On the second day of the course, I talked about O-bon with other students in the class. Before the day, our teacher gave us a sheet of paper for preparing for explaining about O-bon in English as homework. I put my ideas and the information I searched on the Internet about O-bon on record here.
- What is the purpose of O-bon?
It is to honor and console the departed spirits of ancestors originally, but recently it’s more like family reunion.
- What do the Kanji Characters for O-bon mean? How does it relate to the holiday?
The Kanji Characters for O-bon are “御”(o) and “盆”(bon). “御” is put before other words and it expresses politeness. And “盆” usually means a round tray. O-bon doesn’t mean such a round tray, but it is derived from a Sanskrit’s word “Ullambana”, which means hanging upside down in hell and suffering. So I think the Kanji Characters themselves don’t relate to the holiday directly.
- What do people do during O-bon?
Some people visit their family graves. Some have special O-bon rituals at home, for example, light paper lanterns or small piles of twigs to welcome the departed spirits of their ancestors, decorate many things in the family alter, make special dolls with vegetables (*a horse by a cucumber and a cow by a eggplant). Some reunite their family member and friends in their hometowns and have feast with them. And some goes abroad.
- What do spirits do on O-bon?
They come back to their family or descendants’ house, being led by small fire or paper lanterns’ lights in the evening of the 13th of August by riding horses made by cucumbers. They spend two nights there (Probably they are consoled by the feast which is held by their family, and by chanting sutras.), and go back to their world by riding cows made by eggplants. The reason why they come by cucumber horses and go back by eggplant cows is that people think their ancestors want to come back home quickly and don’t want to go back so quickly. You know, horses can run even faster than cows. In general, cows seldom run. That’s interesting.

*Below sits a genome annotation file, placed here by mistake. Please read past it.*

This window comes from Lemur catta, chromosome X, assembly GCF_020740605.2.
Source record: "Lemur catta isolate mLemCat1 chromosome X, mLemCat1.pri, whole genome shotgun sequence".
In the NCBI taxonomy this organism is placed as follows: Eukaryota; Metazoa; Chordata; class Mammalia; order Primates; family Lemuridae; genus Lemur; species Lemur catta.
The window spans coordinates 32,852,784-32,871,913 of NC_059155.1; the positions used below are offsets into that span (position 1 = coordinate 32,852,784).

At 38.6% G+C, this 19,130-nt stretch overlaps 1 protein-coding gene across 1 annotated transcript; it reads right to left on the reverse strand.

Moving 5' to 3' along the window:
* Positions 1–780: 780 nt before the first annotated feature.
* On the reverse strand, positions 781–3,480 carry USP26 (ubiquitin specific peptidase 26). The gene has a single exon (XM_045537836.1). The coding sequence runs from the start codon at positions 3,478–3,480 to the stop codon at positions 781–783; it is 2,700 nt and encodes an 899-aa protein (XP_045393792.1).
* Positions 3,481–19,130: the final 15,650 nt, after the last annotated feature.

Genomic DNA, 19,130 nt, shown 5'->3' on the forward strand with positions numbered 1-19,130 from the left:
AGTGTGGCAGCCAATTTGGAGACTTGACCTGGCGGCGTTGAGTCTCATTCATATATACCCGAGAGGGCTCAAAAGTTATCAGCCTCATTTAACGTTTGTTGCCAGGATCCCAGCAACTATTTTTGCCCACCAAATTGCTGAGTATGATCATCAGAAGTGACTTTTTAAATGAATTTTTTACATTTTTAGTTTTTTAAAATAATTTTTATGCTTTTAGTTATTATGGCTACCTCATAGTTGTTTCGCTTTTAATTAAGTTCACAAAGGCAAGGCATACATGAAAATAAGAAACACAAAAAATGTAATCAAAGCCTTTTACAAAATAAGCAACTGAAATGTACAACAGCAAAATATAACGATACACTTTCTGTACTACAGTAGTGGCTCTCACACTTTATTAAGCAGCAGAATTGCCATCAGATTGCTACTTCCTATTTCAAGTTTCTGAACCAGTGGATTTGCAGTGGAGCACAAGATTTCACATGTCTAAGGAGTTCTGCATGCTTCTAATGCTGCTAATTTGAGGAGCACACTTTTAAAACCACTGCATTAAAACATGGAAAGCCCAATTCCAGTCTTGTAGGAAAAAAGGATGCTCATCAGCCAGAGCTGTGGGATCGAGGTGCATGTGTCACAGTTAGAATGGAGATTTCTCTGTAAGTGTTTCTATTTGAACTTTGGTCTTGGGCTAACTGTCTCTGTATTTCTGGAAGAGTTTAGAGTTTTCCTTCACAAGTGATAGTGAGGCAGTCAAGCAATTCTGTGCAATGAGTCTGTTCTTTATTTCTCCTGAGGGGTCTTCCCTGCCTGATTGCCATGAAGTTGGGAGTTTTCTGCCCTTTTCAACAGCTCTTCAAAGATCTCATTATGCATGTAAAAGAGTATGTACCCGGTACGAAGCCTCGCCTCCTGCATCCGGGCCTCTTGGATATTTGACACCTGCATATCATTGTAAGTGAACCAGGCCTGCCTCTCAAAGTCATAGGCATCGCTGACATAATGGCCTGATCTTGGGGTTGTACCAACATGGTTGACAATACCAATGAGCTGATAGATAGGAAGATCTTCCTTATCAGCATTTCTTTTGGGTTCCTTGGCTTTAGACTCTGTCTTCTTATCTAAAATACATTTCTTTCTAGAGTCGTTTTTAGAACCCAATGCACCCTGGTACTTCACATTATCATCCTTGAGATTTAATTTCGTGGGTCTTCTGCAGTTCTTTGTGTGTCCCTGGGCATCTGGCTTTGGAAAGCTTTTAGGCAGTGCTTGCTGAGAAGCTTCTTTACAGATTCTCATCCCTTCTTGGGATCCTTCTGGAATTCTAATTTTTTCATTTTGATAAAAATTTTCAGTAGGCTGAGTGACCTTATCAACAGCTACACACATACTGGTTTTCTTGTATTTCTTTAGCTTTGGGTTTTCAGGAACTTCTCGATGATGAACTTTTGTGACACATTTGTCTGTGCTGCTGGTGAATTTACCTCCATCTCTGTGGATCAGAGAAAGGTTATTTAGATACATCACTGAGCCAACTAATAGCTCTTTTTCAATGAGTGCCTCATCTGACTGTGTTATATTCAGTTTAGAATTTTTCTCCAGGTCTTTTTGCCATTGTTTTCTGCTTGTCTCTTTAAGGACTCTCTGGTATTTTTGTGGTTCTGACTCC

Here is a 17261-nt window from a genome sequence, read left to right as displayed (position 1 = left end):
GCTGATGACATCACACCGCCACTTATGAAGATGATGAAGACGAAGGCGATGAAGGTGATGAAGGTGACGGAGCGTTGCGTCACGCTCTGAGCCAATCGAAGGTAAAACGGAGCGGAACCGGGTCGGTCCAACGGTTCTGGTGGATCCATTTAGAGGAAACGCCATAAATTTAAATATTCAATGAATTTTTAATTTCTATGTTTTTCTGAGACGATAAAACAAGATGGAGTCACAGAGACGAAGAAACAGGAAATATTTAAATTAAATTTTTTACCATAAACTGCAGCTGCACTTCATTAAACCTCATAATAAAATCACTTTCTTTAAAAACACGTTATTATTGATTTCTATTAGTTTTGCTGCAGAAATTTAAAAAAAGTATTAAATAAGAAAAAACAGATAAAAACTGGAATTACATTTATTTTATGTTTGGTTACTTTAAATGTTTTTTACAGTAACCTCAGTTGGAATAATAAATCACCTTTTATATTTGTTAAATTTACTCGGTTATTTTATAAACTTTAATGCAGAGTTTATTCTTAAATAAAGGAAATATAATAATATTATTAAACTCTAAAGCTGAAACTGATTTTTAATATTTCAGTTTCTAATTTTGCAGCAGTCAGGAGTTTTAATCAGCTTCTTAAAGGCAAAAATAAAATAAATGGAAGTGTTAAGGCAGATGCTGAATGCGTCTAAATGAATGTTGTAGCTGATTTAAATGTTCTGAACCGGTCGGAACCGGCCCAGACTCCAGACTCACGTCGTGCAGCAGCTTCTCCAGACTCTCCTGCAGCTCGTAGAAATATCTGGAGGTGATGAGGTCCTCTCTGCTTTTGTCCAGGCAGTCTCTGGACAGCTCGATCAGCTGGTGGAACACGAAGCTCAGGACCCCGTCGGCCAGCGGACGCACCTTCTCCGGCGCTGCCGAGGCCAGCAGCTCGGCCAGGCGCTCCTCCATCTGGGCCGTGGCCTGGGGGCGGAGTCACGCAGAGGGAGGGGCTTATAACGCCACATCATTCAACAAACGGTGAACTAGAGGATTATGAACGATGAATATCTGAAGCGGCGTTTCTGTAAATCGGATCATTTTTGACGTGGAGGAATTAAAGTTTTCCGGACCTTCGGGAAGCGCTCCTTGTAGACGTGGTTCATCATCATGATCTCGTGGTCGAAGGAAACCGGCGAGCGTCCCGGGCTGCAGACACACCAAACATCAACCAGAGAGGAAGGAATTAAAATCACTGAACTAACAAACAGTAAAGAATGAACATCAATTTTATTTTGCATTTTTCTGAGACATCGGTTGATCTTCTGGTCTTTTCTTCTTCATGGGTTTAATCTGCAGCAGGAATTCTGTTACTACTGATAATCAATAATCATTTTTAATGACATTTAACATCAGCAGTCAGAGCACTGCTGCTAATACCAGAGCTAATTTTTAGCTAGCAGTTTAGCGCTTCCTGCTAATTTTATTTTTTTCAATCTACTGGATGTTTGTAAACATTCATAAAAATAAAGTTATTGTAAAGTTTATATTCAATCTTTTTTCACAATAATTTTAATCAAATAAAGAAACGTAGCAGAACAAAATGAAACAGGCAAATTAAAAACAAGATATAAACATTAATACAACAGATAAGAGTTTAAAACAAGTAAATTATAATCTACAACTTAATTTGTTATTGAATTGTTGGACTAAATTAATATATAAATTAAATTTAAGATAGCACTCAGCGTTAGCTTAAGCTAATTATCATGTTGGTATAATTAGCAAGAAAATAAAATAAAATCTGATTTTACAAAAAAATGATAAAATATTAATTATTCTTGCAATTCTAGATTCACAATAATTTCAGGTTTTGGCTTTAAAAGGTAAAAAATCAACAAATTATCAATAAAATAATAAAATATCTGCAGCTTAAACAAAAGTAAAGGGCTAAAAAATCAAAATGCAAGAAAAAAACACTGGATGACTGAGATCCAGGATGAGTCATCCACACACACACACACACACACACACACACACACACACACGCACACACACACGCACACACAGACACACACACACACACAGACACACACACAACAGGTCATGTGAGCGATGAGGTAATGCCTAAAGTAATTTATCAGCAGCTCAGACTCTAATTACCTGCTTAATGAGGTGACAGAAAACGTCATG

- What’s the relationship of the Bon-Odori with Obon?
Bon-Odori is held as a reminder of ancestors. The origin is an episode in India that a man started dancing unintentionally with joy because departed his mother was rescued from her suffering in the hell by embracing Buddhism. I think that ancient people started Bon-Odori to express their gratefulness for their ancestors.
- Why do people dance and wear yukatas at a Bon-Odori?
Nowadays it’s faded to welcome and console departed ancestors’ spirits, and people just dance for their joy. Yukata used to be to the most casual clothing originally. But now it’s usually rare to wear ones through a year. So people tend to wear Japanese traditional occasions like a Bon-Odori to feel Japanese spirits.
- Are there any special foods or drinks people consume during this holiday & festival?
I don’t know the answer to the question. Some says nothing special. Some says that people eat tofu during O-bon. I don’t have a clue.
- Why do you think it’s important to celebrate this holiday & festival?
Usually Japanese people are too busy to think about their family and even themselves. O-bon holidays give nice opportunities to let people think such things. People can relax and reunite family members and friends. And they may be able to promote a friendship of neighbors through the festival.
- In Western culture, what holiday is the closest to O-bon & Bon-Odori?
Theses three days are similar to O-bon. All Hallows Eve (Halloween) on October 31st, All Saints Day on November 1st, and All Souls Day on November 2nd.